Analog Read Mapping?

Quick question which might be a stupid one.

So I’m trying to read the value of a potentiometer using analogRead(). When reading up on it I saw that it takes 0-5v. But the potentiometer I’m trying to read has a range of 1.4-3.5v. So I think thats why analogRead() isn’t picking up on the movement of the pot for a few seconds and capping out to 1023 prematurely.

So is there a way to map analogRead() so that when my potentiometer reads 1.4 analogRead returns 0 and when it reads 3.5 it returns 1023.

Thanks.

#include <stdio.h>

int motor1Pot = A1;
int motor2Pot = A4;

int m1PotVal;
int m2PotVal;

int m1PotValMap;
int m2PotValMap;

int sped=0;
void setup() {
  Serial.begin(9600);
 
  pinMode(motor1Pot, INPUT);
  pinMode(motor2Pot, INPUT);
}

void loop(){
  readPots();
}

void readPots(){
  m1PotVal = 0;
  m2PotVal = 0;
  
  m1PotVal = analogRead(motor1Pot);
  m2PotVal = analogRead(motor2Pot);

  Serial.print(m1PotVal);
  Serial.print("      ");
  Serial.print(m2PotVal);
  Serial.println(); 
}

A potentiometer is a variable resistor. It doesn’t produce one voltage or another. That depends on what you have it connected to. You haven’t shown us that. You also haven’t shown us the code you’re running. So there is very very little chance that anyone can really help you much at this point.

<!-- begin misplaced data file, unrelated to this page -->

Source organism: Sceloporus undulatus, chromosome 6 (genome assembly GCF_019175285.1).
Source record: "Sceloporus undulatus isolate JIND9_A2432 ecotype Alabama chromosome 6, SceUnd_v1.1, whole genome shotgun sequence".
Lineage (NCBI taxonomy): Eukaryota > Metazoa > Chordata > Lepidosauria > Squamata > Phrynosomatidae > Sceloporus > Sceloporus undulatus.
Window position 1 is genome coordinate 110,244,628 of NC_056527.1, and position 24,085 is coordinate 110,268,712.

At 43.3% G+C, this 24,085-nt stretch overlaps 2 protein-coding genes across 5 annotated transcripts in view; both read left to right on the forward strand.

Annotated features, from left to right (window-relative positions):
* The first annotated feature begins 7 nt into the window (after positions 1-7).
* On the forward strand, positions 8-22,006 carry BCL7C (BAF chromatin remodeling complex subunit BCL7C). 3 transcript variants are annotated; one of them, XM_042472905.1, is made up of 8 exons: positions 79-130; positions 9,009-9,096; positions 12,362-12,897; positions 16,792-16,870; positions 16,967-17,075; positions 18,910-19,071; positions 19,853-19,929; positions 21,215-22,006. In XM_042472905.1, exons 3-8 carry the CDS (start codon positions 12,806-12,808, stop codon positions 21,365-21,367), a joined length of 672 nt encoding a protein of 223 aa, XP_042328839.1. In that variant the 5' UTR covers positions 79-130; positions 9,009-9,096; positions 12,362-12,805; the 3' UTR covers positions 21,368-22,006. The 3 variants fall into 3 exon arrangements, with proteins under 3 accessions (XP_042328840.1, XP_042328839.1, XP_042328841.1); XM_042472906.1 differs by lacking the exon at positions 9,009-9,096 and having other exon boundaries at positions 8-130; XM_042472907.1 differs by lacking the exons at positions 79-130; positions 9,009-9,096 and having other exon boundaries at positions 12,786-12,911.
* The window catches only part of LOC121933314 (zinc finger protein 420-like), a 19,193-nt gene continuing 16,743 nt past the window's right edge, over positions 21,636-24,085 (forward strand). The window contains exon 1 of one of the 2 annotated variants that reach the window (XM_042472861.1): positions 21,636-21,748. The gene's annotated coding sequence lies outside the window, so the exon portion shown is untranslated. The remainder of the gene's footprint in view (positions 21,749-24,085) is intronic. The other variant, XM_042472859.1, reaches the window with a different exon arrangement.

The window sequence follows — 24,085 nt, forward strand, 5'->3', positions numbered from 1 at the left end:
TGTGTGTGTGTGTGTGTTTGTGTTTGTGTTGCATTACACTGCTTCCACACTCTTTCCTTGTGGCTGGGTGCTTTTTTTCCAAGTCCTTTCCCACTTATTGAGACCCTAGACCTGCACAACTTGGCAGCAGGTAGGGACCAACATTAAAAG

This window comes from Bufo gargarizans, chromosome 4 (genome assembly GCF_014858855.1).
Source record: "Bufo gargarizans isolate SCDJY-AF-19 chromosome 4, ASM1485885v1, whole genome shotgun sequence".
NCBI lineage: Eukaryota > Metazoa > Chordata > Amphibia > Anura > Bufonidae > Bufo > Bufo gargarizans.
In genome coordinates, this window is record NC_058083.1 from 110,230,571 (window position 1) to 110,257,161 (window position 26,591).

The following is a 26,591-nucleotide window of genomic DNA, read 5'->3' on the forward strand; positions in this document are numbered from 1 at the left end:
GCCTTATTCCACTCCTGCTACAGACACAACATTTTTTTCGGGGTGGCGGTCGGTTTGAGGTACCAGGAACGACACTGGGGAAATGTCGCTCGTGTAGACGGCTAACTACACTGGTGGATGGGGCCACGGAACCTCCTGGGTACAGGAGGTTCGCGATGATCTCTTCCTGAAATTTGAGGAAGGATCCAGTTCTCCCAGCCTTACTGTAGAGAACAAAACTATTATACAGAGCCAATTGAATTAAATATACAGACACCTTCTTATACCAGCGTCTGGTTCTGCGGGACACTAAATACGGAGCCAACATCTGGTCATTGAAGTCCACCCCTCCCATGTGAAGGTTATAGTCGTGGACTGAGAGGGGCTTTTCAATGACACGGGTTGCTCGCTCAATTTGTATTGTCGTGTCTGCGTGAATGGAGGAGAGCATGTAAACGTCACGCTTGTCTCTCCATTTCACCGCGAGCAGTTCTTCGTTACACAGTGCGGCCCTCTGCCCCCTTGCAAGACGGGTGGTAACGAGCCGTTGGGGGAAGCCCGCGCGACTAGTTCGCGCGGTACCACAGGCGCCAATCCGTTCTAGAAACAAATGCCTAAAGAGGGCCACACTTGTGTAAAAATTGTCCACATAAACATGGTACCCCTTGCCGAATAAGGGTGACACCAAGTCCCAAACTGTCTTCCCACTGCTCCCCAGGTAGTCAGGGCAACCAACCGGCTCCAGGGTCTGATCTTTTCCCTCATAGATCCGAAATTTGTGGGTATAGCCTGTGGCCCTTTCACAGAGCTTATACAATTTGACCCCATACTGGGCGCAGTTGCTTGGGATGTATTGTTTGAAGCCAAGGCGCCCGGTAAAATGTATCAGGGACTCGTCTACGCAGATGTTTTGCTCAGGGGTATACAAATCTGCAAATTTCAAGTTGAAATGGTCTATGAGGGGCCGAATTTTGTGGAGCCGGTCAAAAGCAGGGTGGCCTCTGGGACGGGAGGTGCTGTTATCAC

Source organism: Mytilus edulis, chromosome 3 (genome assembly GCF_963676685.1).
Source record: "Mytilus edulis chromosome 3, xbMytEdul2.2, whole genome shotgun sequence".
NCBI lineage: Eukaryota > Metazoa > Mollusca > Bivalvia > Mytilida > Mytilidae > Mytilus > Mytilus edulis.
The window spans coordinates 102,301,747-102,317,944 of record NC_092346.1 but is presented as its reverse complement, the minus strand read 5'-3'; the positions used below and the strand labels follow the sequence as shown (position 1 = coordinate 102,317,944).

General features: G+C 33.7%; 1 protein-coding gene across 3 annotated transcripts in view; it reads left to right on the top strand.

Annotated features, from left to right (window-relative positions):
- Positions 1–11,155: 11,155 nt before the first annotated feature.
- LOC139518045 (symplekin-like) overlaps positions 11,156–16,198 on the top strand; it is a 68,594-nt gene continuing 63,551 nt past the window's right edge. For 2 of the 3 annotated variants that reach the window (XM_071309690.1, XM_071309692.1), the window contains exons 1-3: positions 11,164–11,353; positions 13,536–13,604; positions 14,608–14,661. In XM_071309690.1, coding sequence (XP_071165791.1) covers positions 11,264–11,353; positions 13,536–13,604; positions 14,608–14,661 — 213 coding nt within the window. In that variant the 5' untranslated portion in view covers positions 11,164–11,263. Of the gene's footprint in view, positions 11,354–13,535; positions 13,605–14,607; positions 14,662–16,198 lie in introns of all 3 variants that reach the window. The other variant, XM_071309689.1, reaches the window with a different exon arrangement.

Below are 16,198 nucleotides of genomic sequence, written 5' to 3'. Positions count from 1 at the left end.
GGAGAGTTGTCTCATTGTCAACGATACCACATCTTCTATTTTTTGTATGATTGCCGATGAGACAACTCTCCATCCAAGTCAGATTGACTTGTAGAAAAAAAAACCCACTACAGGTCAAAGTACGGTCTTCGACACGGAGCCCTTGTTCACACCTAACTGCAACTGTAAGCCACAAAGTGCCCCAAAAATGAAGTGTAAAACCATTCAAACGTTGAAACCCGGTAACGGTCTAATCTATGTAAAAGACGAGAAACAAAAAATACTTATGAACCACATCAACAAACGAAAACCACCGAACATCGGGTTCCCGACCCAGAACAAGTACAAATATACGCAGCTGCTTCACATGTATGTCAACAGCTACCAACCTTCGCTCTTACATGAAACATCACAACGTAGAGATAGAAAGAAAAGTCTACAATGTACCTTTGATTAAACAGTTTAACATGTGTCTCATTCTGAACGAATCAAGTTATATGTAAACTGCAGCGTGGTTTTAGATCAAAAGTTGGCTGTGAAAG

analogRead returns a value from 0 to 1023 that is relative to the voltage on the pin as a proportion of the voltage on the analog reference. Normally that’s 5V but it doesn’t always have to be.

The voltage level has nothing to do with the speed of the read. I don’t know what you mean at the end of that first paragraph.

If you want to map one set of values onto another then look at the appropriately named map function in the reference area.

I did upload the code that I am running. Atleast it shows it for me. Ill post again here just incase. But let me break it down a little bit easier.

I have a linear actuator which has a pot feed back. I am powering that pot with 5v. When I read the value of the pot full retracted with a multimeter it reads 1.44V. When I read it at full extension with a multimeter it reads 3.56V.

When I connect the pot to the Arduino and try to use analogRead(), the output is all messed up. It reads 0 after moving the actuator a few inches out. Then picks up at 4-6-8-16-32-64-96 then jumps to 500. Then from 500 to about 880 it works fine as it should. Then after that it jumps to 1023 but the actuator isn’t fully extended yet.

So I had no idea why it was doing this. I thought that maybe it was because analogRead() takes 0-5V but the only voltage that is important to reading is 1.44-3.56.

I hope that makes more sense.

#include <stdio.h>

int motor1Pot = A1;
int motor2Pot = A4;

int m1PotVal;
int m2PotVal;

int m1PotValMap;
int m2PotValMap;

int sped=0;
void setup() {
  Serial.begin(9600);
 
  pinMode(motor1Pot, INPUT);
  pinMode(motor2Pot, INPUT);
}

void loop(){
  readPots();
}

void readPots(){
  m1PotVal = 0;
  m2PotVal = 0;
  
  m1PotVal = analogRead(motor1Pot);
  m2PotVal = analogRead(motor2Pot);

  Serial.print(m1PotVal);
  Serial.print("      ");
  Serial.print(m2PotVal);
  Serial.println(); 
}

I see the code. Don’t know why I didn’t earlier. Maybe my phone.

So I had no idea why it was doing this. I thought that maybe it was because analogRead() takes 0-5V but the only voltage that is important to reading is 1.44-3.56.